Thursday, 14 March 2013

TV Review: THE MIMIC (Channel 4)

Thursday, 14 March 2013

One of the more unusual offerings of late, The Mimic is a five-part comedy-drama starring impressionist Terry Mynott (VIP) as a seemingly unexceptional maintenance man called Martin Hurdle, who actually has the eerie ability to imitate voices. You'd think he'd try writing some jokes and taking a risk during an open mic evening at a local comedy club, but it's instead a relatively private party trick. The only person he tends to do impressions around in best-friend Jean (Jo Hartley), although in the first episode he befriends a paranoid newsagent called Neil (Neil Maskell) with an Al Pacino impression.

The career of an impressionist is one of comedy's oddest, because there doesn't seem to be many avenues beyond early evening light entertainment (Alistair McGowan), late-night political satire (Rory Bremner), or post-watershed lewdness—which Mynott has previously tackled as part of Channel 4's VIP series alongside Morgana Robinson. The idea of putting an impressionist in a narrative-driven comedy like The Mimic should therefore be applauded for doing something different, but I'm not convinced the concept works. The majority of The Mimic's first episode was actually a lukewarm drama about Martin getting reacquainting with his long lost 18-year-old son Steven (Jacob Anderson) from a failed relationship. Steven's a handsome and confident young boy, in contrast to his shy father, but it seems inevitable that the show will chart the progression and improvement of aimless Martin. Who knows, maybe the last episode will involve Martin having a breakthrough at a comedy club.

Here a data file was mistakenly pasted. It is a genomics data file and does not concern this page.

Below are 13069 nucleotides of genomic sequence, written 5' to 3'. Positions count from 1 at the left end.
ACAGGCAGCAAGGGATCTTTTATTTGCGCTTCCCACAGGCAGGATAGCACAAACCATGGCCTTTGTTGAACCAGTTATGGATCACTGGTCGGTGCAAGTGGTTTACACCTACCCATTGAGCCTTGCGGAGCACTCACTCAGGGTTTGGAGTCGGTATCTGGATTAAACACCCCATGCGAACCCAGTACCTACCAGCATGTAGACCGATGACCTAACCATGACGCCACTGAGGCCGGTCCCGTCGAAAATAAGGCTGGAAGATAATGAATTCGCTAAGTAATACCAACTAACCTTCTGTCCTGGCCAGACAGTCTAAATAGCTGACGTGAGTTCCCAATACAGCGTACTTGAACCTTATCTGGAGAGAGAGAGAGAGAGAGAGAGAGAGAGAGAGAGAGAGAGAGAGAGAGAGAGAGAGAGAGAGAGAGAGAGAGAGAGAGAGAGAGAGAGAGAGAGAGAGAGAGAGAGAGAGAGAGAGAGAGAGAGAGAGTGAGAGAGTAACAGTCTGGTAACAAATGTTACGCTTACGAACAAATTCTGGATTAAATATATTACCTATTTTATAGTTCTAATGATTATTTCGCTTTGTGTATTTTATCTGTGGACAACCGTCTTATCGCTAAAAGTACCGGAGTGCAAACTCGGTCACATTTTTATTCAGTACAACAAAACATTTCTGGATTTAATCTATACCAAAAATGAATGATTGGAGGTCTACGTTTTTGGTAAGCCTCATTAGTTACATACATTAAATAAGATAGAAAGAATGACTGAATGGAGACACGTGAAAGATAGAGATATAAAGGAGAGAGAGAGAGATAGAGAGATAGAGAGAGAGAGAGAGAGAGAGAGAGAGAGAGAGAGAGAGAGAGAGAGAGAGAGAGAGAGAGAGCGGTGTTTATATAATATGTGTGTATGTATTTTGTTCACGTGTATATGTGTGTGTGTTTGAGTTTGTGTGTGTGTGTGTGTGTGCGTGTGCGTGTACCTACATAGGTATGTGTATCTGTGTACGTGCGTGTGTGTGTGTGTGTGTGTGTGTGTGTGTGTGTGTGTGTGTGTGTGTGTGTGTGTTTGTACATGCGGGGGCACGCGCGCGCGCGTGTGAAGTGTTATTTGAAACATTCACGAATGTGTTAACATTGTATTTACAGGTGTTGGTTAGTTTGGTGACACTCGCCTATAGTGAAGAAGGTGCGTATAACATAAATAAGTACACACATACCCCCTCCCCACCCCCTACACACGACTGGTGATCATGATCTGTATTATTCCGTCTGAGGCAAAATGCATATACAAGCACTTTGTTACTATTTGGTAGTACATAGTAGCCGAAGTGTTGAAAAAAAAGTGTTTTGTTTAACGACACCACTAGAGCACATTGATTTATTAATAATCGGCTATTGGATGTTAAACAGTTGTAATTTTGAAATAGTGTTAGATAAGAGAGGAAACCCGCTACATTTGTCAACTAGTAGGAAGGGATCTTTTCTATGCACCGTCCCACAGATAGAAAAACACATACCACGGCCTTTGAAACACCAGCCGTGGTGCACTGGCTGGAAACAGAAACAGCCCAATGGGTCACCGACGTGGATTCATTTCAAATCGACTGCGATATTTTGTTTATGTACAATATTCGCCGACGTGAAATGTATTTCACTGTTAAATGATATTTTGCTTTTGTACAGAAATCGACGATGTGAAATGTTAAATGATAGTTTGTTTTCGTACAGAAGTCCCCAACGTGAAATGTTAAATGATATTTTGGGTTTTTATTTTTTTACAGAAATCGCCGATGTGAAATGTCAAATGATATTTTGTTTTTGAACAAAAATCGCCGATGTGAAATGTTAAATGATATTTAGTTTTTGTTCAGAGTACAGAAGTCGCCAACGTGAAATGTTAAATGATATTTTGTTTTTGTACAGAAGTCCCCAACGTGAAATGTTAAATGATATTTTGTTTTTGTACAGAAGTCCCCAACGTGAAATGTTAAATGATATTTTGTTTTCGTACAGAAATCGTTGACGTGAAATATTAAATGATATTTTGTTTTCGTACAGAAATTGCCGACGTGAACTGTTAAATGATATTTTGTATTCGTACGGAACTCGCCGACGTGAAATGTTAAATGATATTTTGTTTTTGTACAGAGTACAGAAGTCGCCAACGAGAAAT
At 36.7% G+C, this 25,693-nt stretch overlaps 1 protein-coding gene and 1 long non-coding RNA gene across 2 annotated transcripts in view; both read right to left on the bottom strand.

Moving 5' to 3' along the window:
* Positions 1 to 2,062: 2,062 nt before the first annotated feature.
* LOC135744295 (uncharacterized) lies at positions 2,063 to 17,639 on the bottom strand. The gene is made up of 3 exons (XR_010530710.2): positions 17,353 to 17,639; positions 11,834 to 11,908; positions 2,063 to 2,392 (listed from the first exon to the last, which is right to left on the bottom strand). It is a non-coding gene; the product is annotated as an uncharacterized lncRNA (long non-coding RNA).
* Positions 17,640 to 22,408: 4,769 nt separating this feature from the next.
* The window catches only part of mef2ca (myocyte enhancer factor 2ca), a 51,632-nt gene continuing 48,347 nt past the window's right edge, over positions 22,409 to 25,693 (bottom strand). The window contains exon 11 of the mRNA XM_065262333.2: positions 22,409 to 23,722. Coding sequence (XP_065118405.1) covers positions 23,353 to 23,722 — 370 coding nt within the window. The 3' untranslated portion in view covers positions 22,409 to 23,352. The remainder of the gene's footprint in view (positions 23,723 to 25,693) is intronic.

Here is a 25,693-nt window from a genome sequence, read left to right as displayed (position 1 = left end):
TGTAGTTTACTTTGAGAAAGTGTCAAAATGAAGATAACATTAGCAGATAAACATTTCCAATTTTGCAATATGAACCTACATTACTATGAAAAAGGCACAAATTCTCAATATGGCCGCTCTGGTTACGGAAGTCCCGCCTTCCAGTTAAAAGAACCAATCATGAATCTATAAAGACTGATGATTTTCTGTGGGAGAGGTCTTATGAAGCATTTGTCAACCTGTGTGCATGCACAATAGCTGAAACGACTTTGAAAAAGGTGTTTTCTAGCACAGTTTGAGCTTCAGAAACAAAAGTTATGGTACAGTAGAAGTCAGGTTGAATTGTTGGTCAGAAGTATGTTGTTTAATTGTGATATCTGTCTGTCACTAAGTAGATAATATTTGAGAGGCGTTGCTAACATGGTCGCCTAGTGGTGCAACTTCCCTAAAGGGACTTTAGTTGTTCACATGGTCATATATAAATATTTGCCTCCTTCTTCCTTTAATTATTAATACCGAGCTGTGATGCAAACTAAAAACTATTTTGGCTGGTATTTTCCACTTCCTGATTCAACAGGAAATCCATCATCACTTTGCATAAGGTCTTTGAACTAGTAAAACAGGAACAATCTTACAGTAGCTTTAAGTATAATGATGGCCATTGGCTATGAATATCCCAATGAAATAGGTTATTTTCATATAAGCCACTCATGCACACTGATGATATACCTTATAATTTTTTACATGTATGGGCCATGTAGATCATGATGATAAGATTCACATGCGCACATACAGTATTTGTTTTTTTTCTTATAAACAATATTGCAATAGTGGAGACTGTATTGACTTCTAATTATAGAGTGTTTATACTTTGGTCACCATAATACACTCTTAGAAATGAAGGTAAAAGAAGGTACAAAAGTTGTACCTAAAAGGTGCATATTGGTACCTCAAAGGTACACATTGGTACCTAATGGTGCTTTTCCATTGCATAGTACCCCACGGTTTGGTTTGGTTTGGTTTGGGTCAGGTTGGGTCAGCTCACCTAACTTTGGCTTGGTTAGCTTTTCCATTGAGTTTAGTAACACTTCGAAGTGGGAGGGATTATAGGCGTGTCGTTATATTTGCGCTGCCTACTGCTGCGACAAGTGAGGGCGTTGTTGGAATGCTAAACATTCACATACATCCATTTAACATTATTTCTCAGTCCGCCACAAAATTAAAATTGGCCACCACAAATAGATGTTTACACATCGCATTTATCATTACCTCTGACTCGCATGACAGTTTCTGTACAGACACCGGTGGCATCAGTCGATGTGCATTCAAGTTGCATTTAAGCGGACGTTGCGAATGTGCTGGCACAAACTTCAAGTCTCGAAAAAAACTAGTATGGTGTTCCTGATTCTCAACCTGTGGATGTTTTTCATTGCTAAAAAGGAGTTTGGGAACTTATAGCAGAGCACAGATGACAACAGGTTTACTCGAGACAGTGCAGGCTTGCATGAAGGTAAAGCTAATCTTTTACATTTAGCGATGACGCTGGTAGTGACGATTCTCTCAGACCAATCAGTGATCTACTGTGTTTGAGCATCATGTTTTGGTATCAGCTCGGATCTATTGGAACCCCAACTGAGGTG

I quite like the intention of The Mimic, but it was let-down by a scarcity of laughs from writer-creator Matt Morgan (Russell Brand's co-host on their defunct Radio 2 show). And that's unforgivable for a show like this, with a talented man like Mynott to utilise. That said, this first episode did Mynott's repertoire no favours because it showcased many of his weaker impressions (like a particularly poor Ronnie Corbett). If you've seen Mynott's excellent YouTube audition tape, you'll know he has some good impressions up his sleeve, so hopefully future episodes will find ways to include his excellent Ian McKellen and Paul McCartney. (Rather oddly, his Corbett impression's pretty good in that homemade footage, so maybe he was just having a bad day's filming here?)

But who's going to be watching a show like The Mimic? The impressions will always be hit-and-miss, and there are better TV formats to showcase that particular skill. And everything unrelated to Mynott doing funny voices was wrapped up in a pretty unremarkable story of a middle-aged loser getting to know his cool teenage son. Admittedly it's still early days, so I don't want to write-off The Mimic too soon. The brief trailer for episode 2 was funnier than this opening half-hour, and maybe the dramatic elements of the series will rapidly improve. Mynott's certainly very likeable in the role, the tone's pleasingly wistful, and I enjoyed the support from This is England's Hartley and Utopia's Maskell as his friends.

One to keep an eye and ear on.

written by Matt Morgan / directed by Kieron Hawkes / 13 March 2013 / Channel 4